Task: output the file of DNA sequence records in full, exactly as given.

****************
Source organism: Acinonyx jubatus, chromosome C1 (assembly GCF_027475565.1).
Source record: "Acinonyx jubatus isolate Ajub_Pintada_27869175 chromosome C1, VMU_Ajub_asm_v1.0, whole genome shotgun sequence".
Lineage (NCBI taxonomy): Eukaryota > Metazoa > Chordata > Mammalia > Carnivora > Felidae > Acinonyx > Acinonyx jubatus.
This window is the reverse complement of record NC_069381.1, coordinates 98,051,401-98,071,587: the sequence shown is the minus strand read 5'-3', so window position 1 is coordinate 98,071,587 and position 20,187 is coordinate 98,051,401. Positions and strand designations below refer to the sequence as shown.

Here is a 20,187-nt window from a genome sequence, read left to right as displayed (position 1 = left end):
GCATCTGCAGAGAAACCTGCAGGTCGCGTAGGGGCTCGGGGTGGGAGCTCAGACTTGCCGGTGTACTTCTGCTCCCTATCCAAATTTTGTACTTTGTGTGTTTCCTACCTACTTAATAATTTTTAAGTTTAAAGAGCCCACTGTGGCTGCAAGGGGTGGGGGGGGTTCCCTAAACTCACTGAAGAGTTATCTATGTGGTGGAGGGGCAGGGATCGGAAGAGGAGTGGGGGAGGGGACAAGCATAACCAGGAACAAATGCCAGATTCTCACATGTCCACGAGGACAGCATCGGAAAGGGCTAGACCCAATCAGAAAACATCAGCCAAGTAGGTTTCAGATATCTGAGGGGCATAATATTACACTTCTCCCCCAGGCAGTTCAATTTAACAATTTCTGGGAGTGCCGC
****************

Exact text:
Source organism: Acinonyx jubatus, chromosome C1 (assembly GCF_027475565.1).
Source record: "Acinonyx jubatus isolate Ajub_Pintada_27869175 chromosome C1, VMU_Ajub_asm_v1.0, whole genome shotgun sequence".
Lineage (NCBI taxonomy): Eukaryota > Metazoa > Chordata > Mammalia > Carnivora > Felidae > Acinonyx > Acinonyx jubatus.
This window is the reverse complement of record NC_069381.1, coordinates 98,051,401-98,071,587: the sequence shown is the minus strand read 5'-3', so window position 1 is coordinate 98,071,587 and position 20,187 is coordinate 98,051,401. Positions and strand designations below refer to the sequence as shown.

Here is a 20,187-nt window from a genome sequence, read left to right as displayed (position 1 = left end):
GCATCTGCAGAGAAACCTGCAGGTCGCGTAGGGGCTCGGGGTGGGAGCTCAGACTTGCCGGTGTACTTCTGCTCCCTATCCAAATTTTGTACTTTGTGTGTTTCCTACCTACTTAATAATTTTTAAGTTTAAAGAGCCCACTGTGGCTGCAAGGGGTGGGGGGGGTTCCCTAAACTCACTGAAGAGTTATCTATGTGGTGGAGGGGCAGGGATCGGAAGAGGAGTGGGGGAGGGGACAAGCATAACCAGGAACAAATGCCAGATTCTCACATGTCCACGAGGACAGCATCGGAAAGGGCTAGACCCAATCAGAAAACATCAGCCAAGTAGGTTTCAGATATCTGAGGGGCATAATATTACACTTCTCCCCCAGGCAGTTCAATTTAACAATTTCTGGGAGTGCCGC